June 1, 2014
“Mommy!” Ruby shouted, unmistakably alarmed.
We heard before we saw.
It sounded like rumbling thunder coming from the woods on our left side. My husband stopped the stroller just in time. Two massive wild boars bounded across the road, mere meters away from us. We stood stupefied in our tracks as they romped up the hill to our right side, ripping through forest vegetation.
I took that as an auspicious event, a double dose of good fortune, to commemorate my very first run up the mountain.
I hated running. The few times that I tried to run, I would hyperventilate after a minute or two. If I persisted, I would feel a deep itch on my waist and in the muscles of my calves and thighs, and no amount of scratching would relieve the prickling. If I tried a little more, there would be a sharp pain burning into my side just below my lungs, at which point I would have to stop. The longest I’ve ran was five minutes. After a few frustrating tries that achieved nothing except to diminish my confidence, I simply concluded that I was not cut out for running.
Running held no appeal for me. I could play badminton for two hours straight any day. There were points and serves and court changes to mark the game’s progress and subsequently my own. At the end of the game, there was a winner and a loser. Running had none of that.
One afternoon, my husband casually asked me whether I would like to join him in his regular run up the mountain. I don’t know why I said yes that day, but I did. We strapped the kids onto a double stroller and set off. His usual route was up then down the mountain in a loop but he cautioned me to inform him when I only had half the strength left so that we would just turn and head back.
We ran, my husband setting the pace. He ran at a speed where I could still talk to him when the incline wasn’t too steep. Before I knew it, I passed the five minute mark without hyperventilating, itching or suffering side pains (and at a gentle incline at that!). Then again, I wasn’t really keeping track as I enjoyed just chatting with my husband along the way. About ten or fifteen minutes into the run, we met the wild boars and couldn’t stop talking about our encounter. I was also simultaneously captivated by the tranquility of the verdant woods and how everything was so lush, dense, and vibrant. Except for when we met the boars, I don’t remember stopping, at least not too long. We ran all the way up to the top of the mountain. Elevation: 313 meters above sea level (subtracting the elevation of our starting point, we ran about 220 meters up). Then we ran down the other side coming back in a loop to where we started. Run time: About 45 minutes.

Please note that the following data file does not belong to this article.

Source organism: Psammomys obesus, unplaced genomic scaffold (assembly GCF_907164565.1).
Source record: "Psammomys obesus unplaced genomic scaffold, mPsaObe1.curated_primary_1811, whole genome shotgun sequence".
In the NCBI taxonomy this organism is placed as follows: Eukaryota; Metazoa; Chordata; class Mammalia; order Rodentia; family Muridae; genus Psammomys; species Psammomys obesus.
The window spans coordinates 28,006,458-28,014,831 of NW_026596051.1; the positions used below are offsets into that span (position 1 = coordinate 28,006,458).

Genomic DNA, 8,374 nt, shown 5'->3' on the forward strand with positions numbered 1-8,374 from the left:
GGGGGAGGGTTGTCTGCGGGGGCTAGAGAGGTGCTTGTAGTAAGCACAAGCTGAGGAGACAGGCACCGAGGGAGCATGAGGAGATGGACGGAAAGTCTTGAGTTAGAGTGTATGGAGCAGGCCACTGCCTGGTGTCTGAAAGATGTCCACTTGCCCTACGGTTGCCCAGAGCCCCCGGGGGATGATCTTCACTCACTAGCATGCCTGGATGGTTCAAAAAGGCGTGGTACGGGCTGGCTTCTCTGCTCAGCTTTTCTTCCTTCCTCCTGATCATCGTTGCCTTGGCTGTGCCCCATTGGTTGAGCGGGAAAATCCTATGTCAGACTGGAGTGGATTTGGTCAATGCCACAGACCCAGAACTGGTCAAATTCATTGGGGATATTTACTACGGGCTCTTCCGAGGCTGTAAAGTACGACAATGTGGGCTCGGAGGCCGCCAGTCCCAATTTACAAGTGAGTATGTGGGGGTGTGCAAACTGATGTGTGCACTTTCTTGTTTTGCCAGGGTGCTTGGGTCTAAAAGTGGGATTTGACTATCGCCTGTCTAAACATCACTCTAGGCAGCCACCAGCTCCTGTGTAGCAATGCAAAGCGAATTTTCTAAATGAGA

I was incredulous. I ran. I ran up the mountain. I did it. Inconceivable! I felt incredibly good. I felt profoundly powerful.
I was still in a high the next day and my limbs didn’t hurt as bad as I thought they would.
Since that historic first run, I have run up that mountain more times that I could count but never as impressively as the very first time. How in the world was I able to run up there that very first time without any training? I remember being happily distracted then and didn’t notice what it took to get there. I guess it is true that running is mostly mental. There are times when I feel like my legs cannot go another step up but if I chant to myself “Strong! Strong! Strong!,” I find the stamina to round another uphill bend.
Today, I still run. I don’t run to lose weight, trim fat, or look good. I run because I find that I do enjoy it. I feel strong and capable. I feel good and unquestionably alive. At times when I’m sick, achy or lethargic, I feel trapped in my body, and yet we need our bodies to experience life completely. Now I understand the appeal of endurance sports and training the body, pushing it, and ultimately freeing it.
Most of the time, I run with my husband. He sets the pace (else I tend to dash out too enthusiastically at the start and run out of steam too soon) and I like the rhythm we create with the pounding of our feet on the pavement. Running together, we move in the same direction, climb the same hills and enjoy the same slopes – a metaphor for the days of our lives. In one of our recent runs, my husband happened to look up. “Wow, that’s the first time I’ve seen the trees like that. It looks a cathedral, only better.” Gentle sunlight dappled through the leaves of the towering trees. The small path looked like an aisle lined with luxuriantly green ferns and after a rain, carpeted with soft moss. Running together I feel we renew our commitment to each other all over again, this time, consecrated by nature.
When my husband’s not around and I’m able to leave the kids with someone else, I enjoy the solitude. Perhaps I’ve grown older and winning does not appeal to me as much as trying something I’ve never done before and testing my limits. A finish line is arbitrary. I’m looking forward to seeing where running takes me.